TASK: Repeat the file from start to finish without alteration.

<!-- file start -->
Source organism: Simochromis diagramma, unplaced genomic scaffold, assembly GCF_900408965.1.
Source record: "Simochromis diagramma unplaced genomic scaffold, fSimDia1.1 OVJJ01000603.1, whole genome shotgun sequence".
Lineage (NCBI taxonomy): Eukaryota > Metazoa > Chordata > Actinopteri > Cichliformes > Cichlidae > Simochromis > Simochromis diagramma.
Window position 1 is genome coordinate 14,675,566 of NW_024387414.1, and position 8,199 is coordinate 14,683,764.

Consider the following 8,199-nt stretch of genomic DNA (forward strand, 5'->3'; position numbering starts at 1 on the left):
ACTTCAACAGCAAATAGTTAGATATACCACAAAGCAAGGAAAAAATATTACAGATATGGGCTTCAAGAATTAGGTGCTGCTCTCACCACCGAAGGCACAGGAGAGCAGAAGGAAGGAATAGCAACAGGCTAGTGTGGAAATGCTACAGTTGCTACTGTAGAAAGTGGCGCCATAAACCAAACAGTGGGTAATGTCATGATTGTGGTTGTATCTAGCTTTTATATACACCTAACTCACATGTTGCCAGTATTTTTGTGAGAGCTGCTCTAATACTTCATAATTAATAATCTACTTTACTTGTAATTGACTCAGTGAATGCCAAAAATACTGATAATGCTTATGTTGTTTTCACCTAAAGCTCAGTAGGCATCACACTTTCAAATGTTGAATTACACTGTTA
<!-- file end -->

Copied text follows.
Source organism: Simochromis diagramma, unplaced genomic scaffold, assembly GCF_900408965.1.
Source record: "Simochromis diagramma unplaced genomic scaffold, fSimDia1.1 OVJJ01000603.1, whole genome shotgun sequence".
Lineage (NCBI taxonomy): Eukaryota > Metazoa > Chordata > Actinopteri > Cichliformes > Cichlidae > Simochromis > Simochromis diagramma.
Window position 1 is genome coordinate 14,675,566 of NW_024387414.1, and position 8,199 is coordinate 14,683,764.

Consider the following 8,199-nt stretch of genomic DNA (forward strand, 5'->3'; position numbering starts at 1 on the left):
ACTTCAACAGCAAATAGTTAGATATACCACAAAGCAAGGAAAAAATATTACAGATATGGGCTTCAAGAATTAGGTGCTGCTCTCACCACCGAAGGCACAGGAGAGCAGAAGGAAGGAATAGCAACAGGCTAGTGTGGAAATGCTACAGTTGCTACTGTAGAAAGTGGCGCCATAAACCAAACAGTGGGTAATGTCATGATTGTGGTTGTATCTAGCTTTTATATACACCTAACTCACATGTTGCCAGTATTTTTGTGAGAGCTGCTCTAATACTTCATAATTAATAATCTACTTTACTTGTAATTGACTCAGTGAATGCCAAAAATACTGATAATGCTTATGTTGTTTTCACCTAAAGCTCAGTAGGCATCACACTTTCAAATGTTGAATTACACTGTTA